There’s no doubt that electric vehicles (EVs) are the future of motoring. It makes sense then, that you probably have quite a few questions of your own about them if you’re thinking of making the switch.
We’ve put more than 3,000 electric cars on the road since 2008, and here we tackle some of the most frequently asked questions we’ve been asked.
What is an electric car?
EVs have electric motors which are powered by batteries, rather than an internal combustion engine (ICE). Instead of filling up with petrol or diesel, batteries can be recharged with electricity. There are three main types of electric car:
Electric Vehicles… produce zero tailpipe emissions, are powered solely by one or more electric motors and are sometimes called BEVs (Battery Electric Vehicles).
EVs plug into off-board sources of electricity and store the energy in a battery. Most BEVs will also recover some charge through regenerative braking whilst braking (and often when being driven downhill).
Plug-in Hybrid Electric Vehicles… These are powered by an ICE and by an electric motor that uses energy stored in a smaller battery than a pure electric vehicle – check the battery size because the electric range may vary greatly from 10 to 50 miles. Once the battery is empty you will be back to petrol.
PHEVs can be plugged into off-board sources of electricity to charge the battery, however the Government has dramatically reduced incentives for these, partly because people didn’t plug them in at all!
Hybrid Electric Vehicles… These are powered by an ICE that runs on conventional or alternative fuel and an electric motor that uses energy stored in a very small battery.
HEV batteries are charged by the combustion engine and through regenerative braking. HEVs are not plugged in to charge and simply improve the vehicle efficiency by recovering some energy.
How do electric cars work?
Without an internal combustion engine, EVs have far fewer parts and are therefore much simpler (and cheaper to maintain) than petrol or diesel cars. The electric motor sends power straight to the wheels, so all you have to do is hit the accelerator and you’re off. Make sure your battery’s charged and look forward to cruising down easy street in your clean, efficient, zero-emission EV.
Do electric cars have gears?
No. As they run directly from an electric motor, EVs don’t need a gearbox or clutch pedal. This means they’re even smoother than cars with an automatic gearbox, while you control your speed with the brake and accelerator.
Are all-electric cars automatic?
The simple answer is yes.
If you want to dive deeper the “technically correct” answer is: Electric cars use fixed-ratio transmission, so technically speaking they are neither manual nor automatic. Unlike ICEs, EVs always run at a high RPM (revolutions per minute) and offer a very wide power band compared to individual gears on a petrol or diesel car. This means you get lots of torque from a standing start, which produces great acceleration.
Are electric vehicles more efficient than petrol and diesel cars?
Looking at cost per mile, efficiency depends on where you charge and the cost of electricity. Most people charge at home at the moment and are achieving savings of 3-10 times cheaper than petrol/diesel (the higher numbers are achieved by accessing time of use tariffs which may offer very cheap electric. For example, if you schedule the car to charge during the middle of the night).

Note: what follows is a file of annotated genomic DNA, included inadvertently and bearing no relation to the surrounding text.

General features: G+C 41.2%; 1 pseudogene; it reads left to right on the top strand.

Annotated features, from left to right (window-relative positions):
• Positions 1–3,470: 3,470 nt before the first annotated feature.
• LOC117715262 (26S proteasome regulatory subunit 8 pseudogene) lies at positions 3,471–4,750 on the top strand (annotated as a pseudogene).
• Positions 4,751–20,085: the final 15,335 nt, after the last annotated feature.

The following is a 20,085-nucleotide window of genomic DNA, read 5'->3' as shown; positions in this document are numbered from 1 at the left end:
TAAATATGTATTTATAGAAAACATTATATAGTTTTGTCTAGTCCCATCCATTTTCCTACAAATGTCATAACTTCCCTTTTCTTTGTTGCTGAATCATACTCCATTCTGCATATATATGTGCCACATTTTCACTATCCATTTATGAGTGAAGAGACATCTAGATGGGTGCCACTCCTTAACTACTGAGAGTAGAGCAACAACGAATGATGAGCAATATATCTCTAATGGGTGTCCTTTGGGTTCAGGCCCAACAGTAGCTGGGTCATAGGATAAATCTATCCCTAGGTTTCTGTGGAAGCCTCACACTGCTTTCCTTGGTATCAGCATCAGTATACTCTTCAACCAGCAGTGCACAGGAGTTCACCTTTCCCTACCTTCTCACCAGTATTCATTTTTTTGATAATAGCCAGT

EVs are far more energy efficient than ICE vehicles as a lot of energy from petrol/diesel is lost as heat through the exhaust rather than for powering the vehicle. Reducing our energy consumption is going to be crucial in our efforts to combat global warming and climate change.
Do electric vehicles produce emissions?
Fully electric cars don’t produce any tailpipe emissions at all. They don’t have an exhaust and produce 0g/km of CO2 emissions. If everyone drove EVs in urban environments, we could reduce air pollution and benefit from breathing cleaner air. This is why we are seeing low and zero emission zones created across the UK (and the world) that favour EVs in order to bring pollution levels within recommended World Health Organisation and EU limits.
Where does the electricity used to charge EVs come from?
EVs are brilliant for efficiency and emissions, but the energy to charge them up must come from somewhere. In the past, this would have primarily come from fossil fuels such as coal. However, the UK has now almost phased out coal, with only 1.9% of our power coming from it at the start of 2020. This was 42% in 2012. The rise of wind and solar power have been the key to cutting our coal consumption so rapidly in the UK. In 2019 – renewable energy and nuclear combined accounted for over half of our electricity – and there are many more wind and solar projects in development. This will allow us to move further away from ‘dirty’ fuels such as coal and oil towards a cleaner decarbonised grid.
Are EVs better for the environment?
There’s no question that electric cars are better for the environment in terms of their greenhouse gas emissions when in operation. However, we must also take manufacturing into account when discussing whether EVs truly produce zero emissions, as well as the energy required to charge them up. It takes about 15,000 miles to offset the additional carbon footprint of manufacturing an EV vs a new petrol/diesel, however beyond this point EVs will generate 5-10 times less greenhouse gas emissions per year.
If you’re an EV driver and you want to minimise your emissions as low as possible – real-world miles per kWh is the new mpg! The more miles per kWh achieved, the more efficient and lower carbon the vehicle will be. You can check your driving stats in your EV or via your car app to see how many miles per kWh you are travelling. Keep it light on the accelerator and you’ll get even further on a single charge.
How far can an electric car go?
Huge advances in battery capabilities has led to a big increase in the typical range of electric cars. Most new EVs can cover 150+ miles per charge these days, even affordable electric models such as the ŠKODA CITIGOe offer around 130 miles of “real world” range. Cars such as Hyundai Kona and the Tesla Model S Long Range meanwhile are able to cover around 300 miles (‘real-world’ range) on a single charge.
How long do electric car batteries last?
Electric cars and vans usually have lithium-ion batteries, which are bigger and more powerful versions of the batteries you’ll find in your mobile phone or laptop.